Whether your long-term disability was a result of a workplace injury, a car accident, or some other personal injury that resulted in you being unable to work, chances are, your long-term disability has posed many different challenges in your life.
One key issue arises even after long-term disability has ended — when it’s time to return to work.
Have you been injured and have concerns about what will happen when your disability runs out? Have you tried to return to work but found that you physically can’t? What happens if your claim gets denied? We’ll explain your options here, but first, let’s take a closer look at Canada’s long-term disability policies and guidelines.
What Is Long-Term Disability in Canada?
Long-term disability law is an area of law that exists to help people who become unable to work as a result of a disability. As the Canadian Treasury Board explains on its website: “Long-term disability insurance benefits under the Public Service Management Insurance Plan (PSMIP-LTD) are provided to eligible employees of the public service, including eligible members of certain designated groups, who become totally disabled and are unable to work.” Long-term disability policies allow those injured or afflicted with illness to continue paying their bills while they are out of work.
What Are Some Challenges in Returning to Work After a Long-Term Disability?
There are various challenges associated with returning to work after a long-term disability:
- Be prepared. First and foremost, you must make sure you are ready to go back to work — physically, mentally, and emotionally — otherwise, you may risk a premature return that can worsen your medical condition. It’s important to note here that your insurance company cannot force you to return to work, nor can they harass or bully you into doing so. If you’re facing the prospect of being forced to go back to work by your insurer or your employer, contact an experienced long-term disability lawyer to discuss your legal rights and options.
- Doctor’s orders. It is also essential not to return to work until your doctor has cleared you to do so. Communicate clearly with your doctor regarding any continuing symptoms, chronic pain or discomfort, and anything about your condition that would make it difficult for you to perform your job duties successfully. Make the decision to return to work with the help and assistance of your doctor, after having carefully considered and discussed the pros and cons of going back, and what your new work routine may mean for your recovery.
- Slow down. Other potential challenges can arise if you try to do too much, too fast. A gradual return to work is preferred, as it allows you to ease back into your job while taking the time you need to ensure your new work routine does not adversely affect your health and recovery. Before going back, reconnect with your boss and your coworkers, if possible, so that you can make sure everyone is on the same page regarding your work duties and expectations, and ask for help.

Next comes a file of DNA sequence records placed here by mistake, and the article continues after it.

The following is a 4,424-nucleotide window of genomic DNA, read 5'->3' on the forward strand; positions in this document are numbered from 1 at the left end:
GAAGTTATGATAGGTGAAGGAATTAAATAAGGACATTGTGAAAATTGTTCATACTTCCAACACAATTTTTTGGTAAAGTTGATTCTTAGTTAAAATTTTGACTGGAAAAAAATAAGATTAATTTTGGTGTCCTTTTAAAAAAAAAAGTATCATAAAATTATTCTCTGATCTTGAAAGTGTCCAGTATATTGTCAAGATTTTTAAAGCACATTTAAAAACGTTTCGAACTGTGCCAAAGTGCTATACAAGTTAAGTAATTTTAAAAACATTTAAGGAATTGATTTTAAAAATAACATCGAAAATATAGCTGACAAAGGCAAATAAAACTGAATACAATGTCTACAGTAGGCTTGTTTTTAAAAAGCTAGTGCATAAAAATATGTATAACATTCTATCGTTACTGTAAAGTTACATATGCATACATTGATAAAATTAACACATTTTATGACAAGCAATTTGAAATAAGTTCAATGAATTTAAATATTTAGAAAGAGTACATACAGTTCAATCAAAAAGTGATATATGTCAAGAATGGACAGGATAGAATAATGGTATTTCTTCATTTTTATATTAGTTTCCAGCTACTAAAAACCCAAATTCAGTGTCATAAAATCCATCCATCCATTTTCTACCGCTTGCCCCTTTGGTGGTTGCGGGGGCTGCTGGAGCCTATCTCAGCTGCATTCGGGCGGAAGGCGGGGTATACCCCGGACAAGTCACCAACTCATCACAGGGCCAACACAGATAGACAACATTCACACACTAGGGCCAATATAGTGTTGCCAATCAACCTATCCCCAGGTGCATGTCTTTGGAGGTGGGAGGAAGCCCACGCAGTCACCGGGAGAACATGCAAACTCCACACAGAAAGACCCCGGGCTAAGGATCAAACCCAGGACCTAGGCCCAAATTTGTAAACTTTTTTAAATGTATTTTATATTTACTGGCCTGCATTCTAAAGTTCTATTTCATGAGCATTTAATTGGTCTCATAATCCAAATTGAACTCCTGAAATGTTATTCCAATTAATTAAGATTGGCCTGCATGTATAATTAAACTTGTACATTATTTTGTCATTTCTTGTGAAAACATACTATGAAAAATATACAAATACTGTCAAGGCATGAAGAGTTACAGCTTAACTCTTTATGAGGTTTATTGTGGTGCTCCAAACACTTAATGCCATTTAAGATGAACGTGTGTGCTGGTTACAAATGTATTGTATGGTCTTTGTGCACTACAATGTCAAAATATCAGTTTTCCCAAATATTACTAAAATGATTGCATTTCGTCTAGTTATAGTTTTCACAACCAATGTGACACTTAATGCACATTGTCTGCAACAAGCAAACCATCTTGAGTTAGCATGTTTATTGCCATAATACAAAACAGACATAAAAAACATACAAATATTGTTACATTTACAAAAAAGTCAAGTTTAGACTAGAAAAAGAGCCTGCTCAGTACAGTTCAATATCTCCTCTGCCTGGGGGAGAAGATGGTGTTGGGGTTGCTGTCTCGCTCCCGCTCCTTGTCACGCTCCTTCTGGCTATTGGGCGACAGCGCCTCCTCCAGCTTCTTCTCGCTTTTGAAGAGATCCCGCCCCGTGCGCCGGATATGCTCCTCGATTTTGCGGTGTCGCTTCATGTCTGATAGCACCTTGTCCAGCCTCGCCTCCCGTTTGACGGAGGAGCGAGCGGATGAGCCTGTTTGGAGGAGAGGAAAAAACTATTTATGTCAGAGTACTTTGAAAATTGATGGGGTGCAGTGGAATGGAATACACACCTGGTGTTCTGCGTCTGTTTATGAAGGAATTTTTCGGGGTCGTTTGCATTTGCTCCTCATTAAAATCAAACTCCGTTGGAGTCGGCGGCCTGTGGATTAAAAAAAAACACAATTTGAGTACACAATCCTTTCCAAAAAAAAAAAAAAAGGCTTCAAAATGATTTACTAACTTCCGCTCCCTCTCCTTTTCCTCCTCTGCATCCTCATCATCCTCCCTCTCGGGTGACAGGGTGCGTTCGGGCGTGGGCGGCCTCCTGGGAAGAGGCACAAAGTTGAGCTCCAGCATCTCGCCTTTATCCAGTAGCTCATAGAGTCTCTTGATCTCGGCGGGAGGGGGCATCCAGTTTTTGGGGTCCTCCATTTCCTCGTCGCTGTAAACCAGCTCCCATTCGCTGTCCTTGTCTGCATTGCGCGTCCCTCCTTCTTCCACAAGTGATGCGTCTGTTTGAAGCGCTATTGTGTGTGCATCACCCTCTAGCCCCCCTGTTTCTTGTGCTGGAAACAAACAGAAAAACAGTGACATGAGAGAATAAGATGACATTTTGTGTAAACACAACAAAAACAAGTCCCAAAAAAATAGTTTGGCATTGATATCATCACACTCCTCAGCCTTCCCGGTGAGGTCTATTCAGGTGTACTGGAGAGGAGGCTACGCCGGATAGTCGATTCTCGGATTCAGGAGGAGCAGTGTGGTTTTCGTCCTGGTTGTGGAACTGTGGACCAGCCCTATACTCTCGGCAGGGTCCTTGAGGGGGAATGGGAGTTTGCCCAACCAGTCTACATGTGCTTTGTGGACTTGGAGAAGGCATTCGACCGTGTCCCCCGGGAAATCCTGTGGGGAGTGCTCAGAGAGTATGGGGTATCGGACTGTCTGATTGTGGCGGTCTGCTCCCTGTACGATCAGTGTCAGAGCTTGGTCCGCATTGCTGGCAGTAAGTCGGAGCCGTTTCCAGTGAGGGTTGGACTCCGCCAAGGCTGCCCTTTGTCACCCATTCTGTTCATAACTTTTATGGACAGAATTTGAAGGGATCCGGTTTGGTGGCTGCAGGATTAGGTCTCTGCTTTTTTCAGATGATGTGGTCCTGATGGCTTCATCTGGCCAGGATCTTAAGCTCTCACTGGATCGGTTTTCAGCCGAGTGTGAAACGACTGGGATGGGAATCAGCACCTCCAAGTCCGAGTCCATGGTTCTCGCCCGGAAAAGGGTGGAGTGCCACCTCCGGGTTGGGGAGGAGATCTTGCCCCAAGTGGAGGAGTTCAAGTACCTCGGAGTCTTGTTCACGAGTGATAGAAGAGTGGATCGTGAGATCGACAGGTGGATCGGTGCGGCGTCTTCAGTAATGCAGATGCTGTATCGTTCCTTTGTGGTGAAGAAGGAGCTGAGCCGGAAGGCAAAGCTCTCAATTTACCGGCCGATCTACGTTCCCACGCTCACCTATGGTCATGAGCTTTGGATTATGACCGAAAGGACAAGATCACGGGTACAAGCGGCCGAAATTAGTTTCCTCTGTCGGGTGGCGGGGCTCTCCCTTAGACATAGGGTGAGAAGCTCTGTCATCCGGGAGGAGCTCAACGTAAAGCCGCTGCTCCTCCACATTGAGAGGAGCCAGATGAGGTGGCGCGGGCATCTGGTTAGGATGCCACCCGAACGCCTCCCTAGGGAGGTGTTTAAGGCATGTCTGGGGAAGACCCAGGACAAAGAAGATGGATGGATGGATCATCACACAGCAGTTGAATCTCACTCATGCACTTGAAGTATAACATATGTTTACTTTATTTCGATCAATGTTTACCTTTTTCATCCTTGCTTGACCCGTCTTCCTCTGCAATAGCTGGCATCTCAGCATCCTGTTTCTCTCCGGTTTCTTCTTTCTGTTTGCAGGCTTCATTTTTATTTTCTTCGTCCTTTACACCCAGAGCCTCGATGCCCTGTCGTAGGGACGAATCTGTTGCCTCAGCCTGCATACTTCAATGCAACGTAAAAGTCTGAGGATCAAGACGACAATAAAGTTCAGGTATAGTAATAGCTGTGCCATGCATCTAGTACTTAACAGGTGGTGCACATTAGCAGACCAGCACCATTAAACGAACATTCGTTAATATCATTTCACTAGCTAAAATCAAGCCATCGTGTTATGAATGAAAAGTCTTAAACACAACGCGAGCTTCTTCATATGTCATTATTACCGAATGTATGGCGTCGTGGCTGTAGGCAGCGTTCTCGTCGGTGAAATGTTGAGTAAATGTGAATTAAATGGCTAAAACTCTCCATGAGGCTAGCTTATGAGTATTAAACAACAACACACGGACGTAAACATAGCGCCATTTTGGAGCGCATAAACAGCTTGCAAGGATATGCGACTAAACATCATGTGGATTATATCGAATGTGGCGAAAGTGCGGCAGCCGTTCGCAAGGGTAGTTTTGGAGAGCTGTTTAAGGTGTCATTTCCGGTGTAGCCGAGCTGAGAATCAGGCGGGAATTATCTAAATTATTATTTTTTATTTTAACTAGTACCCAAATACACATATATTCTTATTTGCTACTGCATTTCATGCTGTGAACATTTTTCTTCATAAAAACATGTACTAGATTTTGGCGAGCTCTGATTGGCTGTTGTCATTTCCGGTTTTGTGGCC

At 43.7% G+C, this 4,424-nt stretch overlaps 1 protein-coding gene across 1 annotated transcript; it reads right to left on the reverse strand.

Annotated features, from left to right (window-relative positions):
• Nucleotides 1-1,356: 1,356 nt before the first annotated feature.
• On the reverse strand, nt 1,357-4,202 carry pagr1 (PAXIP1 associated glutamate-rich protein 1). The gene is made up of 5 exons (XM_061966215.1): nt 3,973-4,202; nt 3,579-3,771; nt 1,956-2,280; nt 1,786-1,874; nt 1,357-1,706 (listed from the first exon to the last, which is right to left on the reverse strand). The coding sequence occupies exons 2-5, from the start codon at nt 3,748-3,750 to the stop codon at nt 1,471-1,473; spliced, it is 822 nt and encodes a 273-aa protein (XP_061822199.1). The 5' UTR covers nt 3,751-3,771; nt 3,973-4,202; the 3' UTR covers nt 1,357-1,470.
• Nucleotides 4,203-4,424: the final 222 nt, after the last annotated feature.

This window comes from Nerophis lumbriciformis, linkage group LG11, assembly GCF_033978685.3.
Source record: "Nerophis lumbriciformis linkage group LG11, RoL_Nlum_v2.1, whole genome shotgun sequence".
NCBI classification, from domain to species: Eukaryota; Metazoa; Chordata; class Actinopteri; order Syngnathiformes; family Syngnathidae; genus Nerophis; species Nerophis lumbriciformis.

- Seek accommodations. A key challenge can arise when your workplace does not afford you the proper accommodations to do your job. It is important to note that you have the right to request accommodations from your employer. Be sure you communicate your request in writing and detail exactly what you need in order to do your job, such as ergonomic sitting accommodations or the ability to work remotely for a time. While it’s possible that some smaller companies will be unable to provide certain accommodations, understand that you have the right to request them. Should you be denied accommodations, speak with a knowledgeable long-term disability lawyer as soon as possible to discuss ways to help you.
- Back to Disability. In some cases, returning to work may prove to be premature, resulting in the need to return to long-term disability. This may be possible in cases of recurring disability, depending on your symptoms, the length of time that has passed since you returned to work, and the individual policies set out by your long-term insurance provider. If this happens to you, and you feel you have returned to work prematurely, make a statement or record of your experience. Contact your doctor immediately to explain the situation and seek medical help, and ask for help with the documentation you’ll need to go back on disability. Also, contact your long-term disability insurance provider and explain in writing that you are unable to continue working. A consultation with an experienced long-term disability lawyer will help make your case to your employer and the insurance company, particularly if you’re met with resistance or denial.
How Can Derek Wilson Personal Injury Law Help with Your Long-Term Disability Claim?
Insurance companies and long-term disability policies in Canada can be complex to navigate on your own. Our team is prepared to take all reasonable steps to proceed with your claim and get you fair compensation. We are passionate and experienced legal professionals and have assisted many individuals across Ontario in recovering fair settlements.
My firm focuses only on personal injuries and represents clients whose long-term disability claims were denied. We provide fair and honest legal advice with a focus to help clients recover fair compensation with no up-front fees. Call us at 855-769-0418 or get in touch online to schedule a free consultation.